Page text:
Animula – T.S. Eliot

Lucie Davis

‘Issues from the hand of God, the simple soul’
To a flat world of changing lights and noise,
To light, dark, dry, damp, chilly or warm;
Moving between the legs of tables and of chairs,
Rising or falling, grasping at kisses and toys,
Advancing boldly, sudden to take alarm,
Retreating to the corner of arm and knee,
Eager to be reassured, taking pleasure
In the fragrant brilliance of the Christmas tree,
Pleasure in the wind, the sunlight and the sea;
Studies the sunlit pattern on the floor
And running stays around a silver tag;
Confounds the actual and the fanciful,
Content with playing cards and kings and queens,
What the fairies do and what the servants say.
The heavy burden of the growing soul
Perplexes and offends more, day by day;
Week by week, offends and perplexes more
With the imperatives of ‘so it seems’
And may and may not, desire and control.
The pain of living and the drug of dreams
Curl up the small soul in the window seat
Behind the Encyclopaedia Britannica.
Issues from the hand of time, the simple soul
Irresolute and selfish, misshapen, lame,
Unable to fare forward or retreat,
Fearing the warm reality, the offered good,
Denying the importunity of the blood,
Shadow of its own shadow, spectre of its own gloom,
Leaving disordered papers in a dusty room;
Living first in silence after the viaticum.

Pray for Guiterriez, avid of speed and power,
For Boudin, blown to pieces,
For this one, who made a great fortune,
And that one who went his own way.
Pray for Floret by the boarhound slain between the yew
trees,
Pray for us now and at the hour of our birth.

1929

What is this poem roughly about?

The T S Eliot poem ‘Animula’ presents the progression of a soul from the period of childhood innocence and delight through the discovery of restraint and fear and finally the state of imprisonment of the soul so that the person dies without having grown spiritually or having lived a full life.

What does the title 'Animula' mean/refer to?

I think it is important to undertstand the title of a poem before reading it. That way you know what Eliot wants the reader to look out for etc. Therefore here is a brief definition: Animula is a Latin word and is a diminutive of a more common term ‘anima’, meaning soul or spirit.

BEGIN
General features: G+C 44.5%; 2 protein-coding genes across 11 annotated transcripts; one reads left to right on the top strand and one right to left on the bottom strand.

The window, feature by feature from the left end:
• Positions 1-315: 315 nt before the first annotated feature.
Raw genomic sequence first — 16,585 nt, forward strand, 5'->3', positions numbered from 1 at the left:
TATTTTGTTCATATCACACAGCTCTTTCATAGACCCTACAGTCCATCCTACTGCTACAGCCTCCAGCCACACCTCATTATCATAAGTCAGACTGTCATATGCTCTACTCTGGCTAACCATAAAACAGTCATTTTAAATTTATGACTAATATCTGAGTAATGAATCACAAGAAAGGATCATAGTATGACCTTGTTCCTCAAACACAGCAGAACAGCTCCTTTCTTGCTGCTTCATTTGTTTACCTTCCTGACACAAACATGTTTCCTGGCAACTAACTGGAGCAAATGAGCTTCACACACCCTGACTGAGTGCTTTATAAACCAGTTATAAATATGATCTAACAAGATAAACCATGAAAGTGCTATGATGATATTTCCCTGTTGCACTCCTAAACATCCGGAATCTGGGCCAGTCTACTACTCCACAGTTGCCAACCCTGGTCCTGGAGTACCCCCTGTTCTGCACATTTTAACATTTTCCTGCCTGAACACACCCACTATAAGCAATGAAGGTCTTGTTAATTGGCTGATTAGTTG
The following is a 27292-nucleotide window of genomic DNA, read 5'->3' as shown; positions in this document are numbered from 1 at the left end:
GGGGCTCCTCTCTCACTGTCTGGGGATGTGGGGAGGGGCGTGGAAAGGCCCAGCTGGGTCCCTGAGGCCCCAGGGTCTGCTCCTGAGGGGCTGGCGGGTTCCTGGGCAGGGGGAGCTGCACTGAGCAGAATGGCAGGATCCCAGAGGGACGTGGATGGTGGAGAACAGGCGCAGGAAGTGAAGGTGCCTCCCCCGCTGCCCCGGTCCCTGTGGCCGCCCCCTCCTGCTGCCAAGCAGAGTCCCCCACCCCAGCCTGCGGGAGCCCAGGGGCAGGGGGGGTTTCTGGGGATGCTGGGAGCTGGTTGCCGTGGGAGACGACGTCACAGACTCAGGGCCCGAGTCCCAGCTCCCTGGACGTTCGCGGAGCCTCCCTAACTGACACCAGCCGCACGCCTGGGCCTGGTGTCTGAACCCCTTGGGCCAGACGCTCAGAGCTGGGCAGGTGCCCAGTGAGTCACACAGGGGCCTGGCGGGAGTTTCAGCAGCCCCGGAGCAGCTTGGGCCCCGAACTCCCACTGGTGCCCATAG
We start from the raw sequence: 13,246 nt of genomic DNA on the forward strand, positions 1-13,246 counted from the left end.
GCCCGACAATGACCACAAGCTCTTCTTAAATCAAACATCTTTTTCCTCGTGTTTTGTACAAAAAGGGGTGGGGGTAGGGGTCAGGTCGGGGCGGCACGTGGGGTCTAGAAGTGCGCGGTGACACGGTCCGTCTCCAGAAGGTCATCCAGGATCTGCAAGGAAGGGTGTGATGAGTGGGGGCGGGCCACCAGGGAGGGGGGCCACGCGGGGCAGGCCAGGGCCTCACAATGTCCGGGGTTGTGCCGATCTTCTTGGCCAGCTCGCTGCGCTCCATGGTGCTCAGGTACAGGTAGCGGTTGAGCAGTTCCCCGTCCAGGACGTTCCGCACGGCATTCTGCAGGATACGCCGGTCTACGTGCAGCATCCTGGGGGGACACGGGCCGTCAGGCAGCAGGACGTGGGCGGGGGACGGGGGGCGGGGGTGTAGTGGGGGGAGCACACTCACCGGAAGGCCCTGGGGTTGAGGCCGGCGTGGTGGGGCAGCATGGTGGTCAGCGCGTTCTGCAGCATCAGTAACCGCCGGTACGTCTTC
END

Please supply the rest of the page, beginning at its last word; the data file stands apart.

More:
A few key notes

It should be noted that Eliot puts the very first line of his poem in inverted commas. This should be a clue to the reader that this line, must be significant to the theme of the poem. Eliot’s key reference is to a line from Dante’s ‘Purgatorio’ (see link below) where one of the souls in purgatory explains the way a soul develops on earth and can go astray.
http://www.italianstudies.org/comedy/Purgatorio16.htm
Using Dante’s line ‘Issues from the hand of God, the simple soul’ as a starting point, Eliot’s first section is filled with details of the soul of a child experiencing the fresh new world with simple joy and enthusiasm. It is a delightful child’s eye view of the world “moving between the legs of tables and chairs”.
There are no full stops in this section until line 15. With the use of commas and enjambment, it propels us forward and we get a real sense of the progression.

Finally, by the end of the poem Eliot concludes it with another inversion
“Pray for us now and at the hour of our birth.”
This familiar Catholic prayer addressing Mary, no longer seeks intercession at death, but at the outset of life when the slow death of the soul can commence.
T S Eliot reminds the reader that the person who refuses to live or is too afraid to take risks is denying his or her purpose. I personally agree with this message Eliot was trying to convey to the reader, I like the idea of pursuing life to the full...what do you all think?



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Eliot depicts the journey of the soul throughout life in this poem, resulting in a dissatisfactory end. 'The burden of the growing soul' could be compared to the burden that is placed upon Yeats in 'A Prayer for My Daughter' as he wishes for his daughter to live a full life, but is conflicted as he is reluctant to let her 'find a friend' without placing herself in danger by being 'beautiful overmuch'. Both poems deal with the problems associated with a growing soul as well as a growing body and mind - Loulwa.


I think "Among School Children" could be relevant if the idea of discovering onself and obviously this comes with age which is what Yeats poem develops - Kitty

Well done everybody! Your comments remind me of this poem by contemporary poet Clare Pollard who is also on this syllabus:
http://www.thepoem.co.uk/limelight/pollard.htm Ms Wilson